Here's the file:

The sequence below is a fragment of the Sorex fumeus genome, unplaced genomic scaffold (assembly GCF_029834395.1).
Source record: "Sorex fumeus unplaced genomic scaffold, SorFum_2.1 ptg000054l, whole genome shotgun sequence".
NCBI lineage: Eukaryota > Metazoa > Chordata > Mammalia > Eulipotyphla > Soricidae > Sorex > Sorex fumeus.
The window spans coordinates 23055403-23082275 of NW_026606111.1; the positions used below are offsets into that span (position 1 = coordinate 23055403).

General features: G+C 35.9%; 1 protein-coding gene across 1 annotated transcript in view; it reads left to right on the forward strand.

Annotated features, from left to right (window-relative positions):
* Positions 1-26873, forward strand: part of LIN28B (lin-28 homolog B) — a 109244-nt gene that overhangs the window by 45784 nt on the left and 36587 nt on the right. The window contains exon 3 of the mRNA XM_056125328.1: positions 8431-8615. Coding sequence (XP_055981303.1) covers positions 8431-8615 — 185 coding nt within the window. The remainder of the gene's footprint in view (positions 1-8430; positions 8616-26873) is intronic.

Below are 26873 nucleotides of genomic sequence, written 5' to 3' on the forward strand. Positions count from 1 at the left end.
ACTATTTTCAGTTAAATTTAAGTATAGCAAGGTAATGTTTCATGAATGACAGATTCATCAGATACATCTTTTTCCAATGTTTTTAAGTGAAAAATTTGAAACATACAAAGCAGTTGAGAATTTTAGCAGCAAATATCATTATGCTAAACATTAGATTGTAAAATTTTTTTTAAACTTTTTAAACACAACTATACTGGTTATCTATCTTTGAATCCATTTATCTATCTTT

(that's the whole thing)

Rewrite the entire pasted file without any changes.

The sequence below is a fragment of the Sorex fumeus genome, unplaced genomic scaffold (assembly GCF_029834395.1).
Source record: "Sorex fumeus unplaced genomic scaffold, SorFum_2.1 ptg000054l, whole genome shotgun sequence".
NCBI lineage: Eukaryota > Metazoa > Chordata > Mammalia > Eulipotyphla > Soricidae > Sorex > Sorex fumeus.
The window spans coordinates 23055403-23082275 of NW_026606111.1; the positions used below are offsets into that span (position 1 = coordinate 23055403).

General features: G+C 35.9%; 1 protein-coding gene across 1 annotated transcript in view; it reads left to right on the forward strand.

Annotated features, from left to right (window-relative positions):
* Positions 1-26873, forward strand: part of LIN28B (lin-28 homolog B) — a 109244-nt gene that overhangs the window by 45784 nt on the left and 36587 nt on the right. The window contains exon 3 of the mRNA XM_056125328.1: positions 8431-8615. Coding sequence (XP_055981303.1) covers positions 8431-8615 — 185 coding nt within the window. The remainder of the gene's footprint in view (positions 1-8430; positions 8616-26873) is intronic.

Below are 26873 nucleotides of genomic sequence, written 5' to 3' on the forward strand. Positions count from 1 at the left end.
ACTATTTTCAGTTAAATTTAAGTATAGCAAGGTAATGTTTCATGAATGACAGATTCATCAGATACATCTTTTTCCAATGTTTTTAAGTGAAAAATTTGAAACATACAAAGCAGTTGAGAATTTTAGCAGCAAATATCATTATGCTAAACATTAGATTGTAAAATTTTTTTTAAACTTTTTAAACACAACTATACTGGTTATCTATCTTTGAATCCATTTATCTATCTTT